Right. I know. I romanticize. And all of you on the East Coast and in the Midwest are probably thinking, "Yeah, yeah, Calfornia girl. Show me one good thing about snow this winter." But what can I say? I like snow. Even when I had to live with it all winter I liked it. I grew up in New York, went to college in Chicago, and did graduate school in Iowa. When you've grown up in those states, winter isn't winter without snow. Some of my best memories from childhood involve waking up in the morning to find a thick blanket of snow covering the neighborhood, and running to the crackly transistor radio in the kitchen to learn that we were having a snow day. And some of my best adolescent memories involve Ski Club nights where my hands and feet and nose were so cold as the ski lift raised us into the black sky, with the mountain gleaming spotlight-white beneath us, and the bone-cracking cold went so deep it skewed all perspective, so that by the time you got to the top you'd be wondering if it would be possible to ever feel sufficiently warm again.

This is the first winter in ... actually, I think the first winter ever where I won't see snow. Unless you count whatever was still left on the ground in Washington, DC, earlier this month when I was there for a conference and saw glimpses of it speeding by through the window of a cab to and from Dulles. Normally this is the weekend, over President's Day, when we might take the girls to see snow or even, in a particularly good financial year, go skiing for two days. But I'm working triple time this winter, and we just returned in mid-January from the three-week Monster Trip of the Decade to Israel and Rome, so we won't be going anywhere for a good, long time.

So, snow. I miss you hugely. I miss the way you used to turn brownstone steps into shapeless mounds in New York. I miss the way you required us to crank up the forced steam heat in old Chicago apartment buildings and how the radiators used to hiss and clank all day.

Ice, I even miss you, and the way you encase tree branches in Iowa like elongated crystal fingers. I loved the way you made me stay inside for a whole day (or three) emerging only to gingerly pick my way down the center of the street to get a carton of milk at the corner market because the roads weren't safe to drive.

Of course, back then I was single and rarely had any place I absolutely had to go. And certainly nobody who was depending on me for transportation. Now I have a floor of 43 degrees in February, rain that nonetheless feels too cold, and a mad dash to the car while a thirteen-year-old rolls her eyes.

She's right. It's just rain. Not snow. Just rain. And 43 isn't cold, unless you're naked. Or coffee.

California: you're making a wimp out of me.

Feb 16, 2011

The Making of Motherless Daughters

There's a really nice, very short clip over at Vimeo from the documentary-in-progress The Club about motherless women--the filmmakers did this interview with me about a year ago, talking about how I found the very first women I interviewed for the book. (Back in the pre-internet era.) They came to my house in LA and we had a beautiful afternoon together. Their hearts are 100 percent in the right place. Filmmakers contact me all the time about making a documentary about motherless daughters, but Carlye and Katie have gotten further along than any of them. Here's hoping they make it all the way to distribution!

I can't for the life of me figure out how to save this video to my hard drive and embed it, so I'll provide the link right here.

If you're interested in the documentary The Club, you can read more about it and see a trailer featuring Rosie O'Donnell here or join The Club's Facebook group.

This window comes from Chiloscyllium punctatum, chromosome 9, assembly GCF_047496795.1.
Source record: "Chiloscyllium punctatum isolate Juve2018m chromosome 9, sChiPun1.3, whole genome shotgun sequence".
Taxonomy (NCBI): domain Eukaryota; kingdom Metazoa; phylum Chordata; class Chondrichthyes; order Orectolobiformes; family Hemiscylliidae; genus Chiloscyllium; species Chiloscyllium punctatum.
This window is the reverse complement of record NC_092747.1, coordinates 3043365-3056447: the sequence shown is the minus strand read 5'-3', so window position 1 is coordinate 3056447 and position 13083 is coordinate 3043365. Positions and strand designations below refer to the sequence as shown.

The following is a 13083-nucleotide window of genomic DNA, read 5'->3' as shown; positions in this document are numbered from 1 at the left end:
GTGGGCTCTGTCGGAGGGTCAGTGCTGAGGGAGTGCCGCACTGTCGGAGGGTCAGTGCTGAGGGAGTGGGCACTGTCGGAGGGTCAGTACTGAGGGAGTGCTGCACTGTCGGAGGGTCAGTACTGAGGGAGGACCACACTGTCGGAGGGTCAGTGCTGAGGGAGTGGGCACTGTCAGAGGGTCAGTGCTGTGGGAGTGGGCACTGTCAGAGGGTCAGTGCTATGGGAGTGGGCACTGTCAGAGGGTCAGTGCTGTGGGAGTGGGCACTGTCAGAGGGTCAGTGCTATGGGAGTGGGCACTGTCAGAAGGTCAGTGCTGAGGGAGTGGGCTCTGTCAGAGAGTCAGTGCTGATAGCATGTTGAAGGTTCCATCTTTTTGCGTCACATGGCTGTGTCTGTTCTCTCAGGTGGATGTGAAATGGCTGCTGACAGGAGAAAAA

Congratulations Katie and Carlye! You're doing beautiful work.

A Day at Disneyland

When you take five kids to Disneyland for your nine-year-old’s birthday and almost pass out when you see what admission costs for six people; when you watch families from all over the U.S. walking around with those thick-ribbon necklaces covered with character pins they purchased one by one, knowing this might be the only vacation they can take all year; when you see the trash bins (ironically labeled “Waste Please”) overflowing with paper goods and plastic bottles by 3 p.m.; and try to talk the nine-year-olds out of every sugar-laden treat on display that of course they all immediately want; and stand on line with 200 people for a ride that will last four minutes; and then walk to the next line and do it all over again--it’s frighteningly easy to start believing that you’re the only one here who notices or cares about all this excess, who realizes that the money being spent here in one day could probably solve a small nation’s hunger for a week, and it’s all too simple to start feeling smugly superior to everyone around you. And then you see a middle-aged mother and father dressed like Hell’s Angels, pushing a wheelchair with a severely disabled child in it who’s dressed in a Cinderella gown, and you realize, very humbly, that you don’t know anything about anything at all.

Feb 15, 2011

Along the Way

Lately a lot of people have been asking what I’m up to, and why they haven’t heard from me for a while, and why I haven’t blogged in a long time, and what I’m working on next. Excellent questions, friends. There's one answer to all four questions. My next project is one I'm very excited about. It’s helping Martin Sheen and Emilio Estevez write their father-son memoir about family, fatherhood, and faith, set against the backdrops of Hollywood and northern Spain. At the moment it's titled Along the Way. You can read a brief article about the book here.

Most of you probably know Martin Sheen from Apocalypse Now and The West Wing (among other films) and Emilio Estevez from The Breakfast Club and The Mighty Ducks trilogy(among other films, including Bobby, which he wrote and directed). They’ve recently made a new film together called The Way which was filmed along the Camino de Santiago pilgrimage route in Spain.

As soon as you have a chance to see this movie, run—do not walk!—to the theater. It’s the story of a father who scatters his estranged son’s ashes along the Camino after his son dies on his first day trekking. If that sounds like a downer it’s really not, because it’s also about the odd assortment of people he befriends how he walks and how they change his life. The story is absolutely inspiring and the cinematography is absolutely stunning. You’ll want to book a ticket to northern Spain and hit the path by the time it’s done.

And that’s all I’m saying until the book comes out.

Father’s Day 2012. Or sooner. I’m planning to write like the wind.

Happy February to all,